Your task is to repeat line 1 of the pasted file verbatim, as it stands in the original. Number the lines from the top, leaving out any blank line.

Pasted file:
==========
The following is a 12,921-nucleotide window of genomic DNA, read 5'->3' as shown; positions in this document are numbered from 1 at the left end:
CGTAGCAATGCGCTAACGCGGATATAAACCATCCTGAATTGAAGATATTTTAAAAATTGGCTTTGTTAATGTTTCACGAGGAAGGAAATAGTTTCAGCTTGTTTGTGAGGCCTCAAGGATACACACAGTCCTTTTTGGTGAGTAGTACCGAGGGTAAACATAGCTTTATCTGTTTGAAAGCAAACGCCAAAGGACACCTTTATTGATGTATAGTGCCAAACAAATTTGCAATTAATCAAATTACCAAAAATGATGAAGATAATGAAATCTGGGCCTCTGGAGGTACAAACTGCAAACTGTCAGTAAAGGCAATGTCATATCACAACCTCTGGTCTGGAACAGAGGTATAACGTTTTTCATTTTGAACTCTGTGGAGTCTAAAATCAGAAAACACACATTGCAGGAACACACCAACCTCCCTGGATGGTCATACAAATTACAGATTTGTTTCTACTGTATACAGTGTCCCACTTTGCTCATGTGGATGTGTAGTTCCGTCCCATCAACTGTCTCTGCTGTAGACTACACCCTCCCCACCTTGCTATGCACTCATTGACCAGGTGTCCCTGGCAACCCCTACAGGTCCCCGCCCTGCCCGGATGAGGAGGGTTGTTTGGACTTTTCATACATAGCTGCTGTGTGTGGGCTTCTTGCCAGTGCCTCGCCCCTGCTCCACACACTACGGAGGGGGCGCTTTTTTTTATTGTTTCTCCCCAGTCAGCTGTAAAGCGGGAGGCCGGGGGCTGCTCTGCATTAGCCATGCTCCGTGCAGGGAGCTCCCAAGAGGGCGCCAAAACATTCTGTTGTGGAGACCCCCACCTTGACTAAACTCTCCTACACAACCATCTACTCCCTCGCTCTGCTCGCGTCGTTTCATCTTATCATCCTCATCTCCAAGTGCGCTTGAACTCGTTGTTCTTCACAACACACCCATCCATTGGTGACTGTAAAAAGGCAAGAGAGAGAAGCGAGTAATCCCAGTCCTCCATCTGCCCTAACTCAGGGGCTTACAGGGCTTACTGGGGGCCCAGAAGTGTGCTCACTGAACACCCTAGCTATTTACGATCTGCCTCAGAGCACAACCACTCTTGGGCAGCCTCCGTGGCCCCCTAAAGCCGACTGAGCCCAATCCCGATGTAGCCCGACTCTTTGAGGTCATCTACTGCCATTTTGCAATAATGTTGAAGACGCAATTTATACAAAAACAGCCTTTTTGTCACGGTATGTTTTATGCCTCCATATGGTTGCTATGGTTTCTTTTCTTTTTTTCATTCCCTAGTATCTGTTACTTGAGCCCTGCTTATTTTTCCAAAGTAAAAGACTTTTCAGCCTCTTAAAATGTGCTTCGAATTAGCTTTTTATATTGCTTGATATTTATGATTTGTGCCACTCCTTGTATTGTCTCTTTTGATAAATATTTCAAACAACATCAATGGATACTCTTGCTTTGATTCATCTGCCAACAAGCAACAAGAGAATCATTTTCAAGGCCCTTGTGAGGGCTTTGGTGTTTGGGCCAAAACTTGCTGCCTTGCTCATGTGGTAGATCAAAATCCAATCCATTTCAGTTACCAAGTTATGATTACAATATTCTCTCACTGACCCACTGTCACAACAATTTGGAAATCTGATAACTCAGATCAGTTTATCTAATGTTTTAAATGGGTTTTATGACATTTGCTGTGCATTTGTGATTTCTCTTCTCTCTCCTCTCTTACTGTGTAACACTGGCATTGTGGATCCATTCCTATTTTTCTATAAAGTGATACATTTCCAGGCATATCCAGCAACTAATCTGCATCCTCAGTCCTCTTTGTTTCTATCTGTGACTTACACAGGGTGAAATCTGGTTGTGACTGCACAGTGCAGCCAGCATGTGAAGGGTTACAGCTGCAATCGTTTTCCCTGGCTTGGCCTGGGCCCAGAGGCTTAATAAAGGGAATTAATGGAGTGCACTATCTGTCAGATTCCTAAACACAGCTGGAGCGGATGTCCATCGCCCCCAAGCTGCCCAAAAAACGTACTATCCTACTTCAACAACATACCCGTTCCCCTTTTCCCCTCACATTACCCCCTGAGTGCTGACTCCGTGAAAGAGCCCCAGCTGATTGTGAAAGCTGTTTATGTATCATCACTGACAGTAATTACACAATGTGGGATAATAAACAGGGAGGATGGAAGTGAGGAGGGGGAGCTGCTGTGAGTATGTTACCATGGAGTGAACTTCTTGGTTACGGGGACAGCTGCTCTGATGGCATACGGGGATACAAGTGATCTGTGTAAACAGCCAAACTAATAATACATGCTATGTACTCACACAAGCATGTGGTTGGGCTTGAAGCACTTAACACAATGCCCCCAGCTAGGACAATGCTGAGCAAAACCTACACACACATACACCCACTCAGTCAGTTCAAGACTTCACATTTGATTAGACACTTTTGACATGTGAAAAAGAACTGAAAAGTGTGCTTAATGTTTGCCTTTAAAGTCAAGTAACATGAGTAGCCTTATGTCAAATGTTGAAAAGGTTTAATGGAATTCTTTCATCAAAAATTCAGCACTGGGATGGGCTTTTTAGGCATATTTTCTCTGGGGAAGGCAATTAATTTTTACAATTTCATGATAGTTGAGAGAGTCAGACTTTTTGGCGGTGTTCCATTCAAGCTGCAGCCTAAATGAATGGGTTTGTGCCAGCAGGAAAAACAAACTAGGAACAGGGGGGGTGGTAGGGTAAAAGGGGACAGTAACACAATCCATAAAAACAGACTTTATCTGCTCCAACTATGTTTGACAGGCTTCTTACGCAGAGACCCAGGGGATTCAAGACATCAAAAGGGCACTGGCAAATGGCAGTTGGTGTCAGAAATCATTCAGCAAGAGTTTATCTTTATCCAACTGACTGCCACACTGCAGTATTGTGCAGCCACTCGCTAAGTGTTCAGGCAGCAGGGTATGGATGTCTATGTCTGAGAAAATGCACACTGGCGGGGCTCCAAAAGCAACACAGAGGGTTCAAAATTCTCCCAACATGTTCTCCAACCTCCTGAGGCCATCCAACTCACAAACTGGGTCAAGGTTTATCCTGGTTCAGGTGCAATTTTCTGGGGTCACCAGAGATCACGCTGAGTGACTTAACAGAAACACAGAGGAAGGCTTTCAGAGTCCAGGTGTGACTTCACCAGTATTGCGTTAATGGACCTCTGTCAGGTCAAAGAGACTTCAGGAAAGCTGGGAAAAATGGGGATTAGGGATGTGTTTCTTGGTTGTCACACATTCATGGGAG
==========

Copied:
The following is a 12,921-nucleotide window of genomic DNA, read 5'->3' as shown; positions in this document are numbered from 1 at the left end: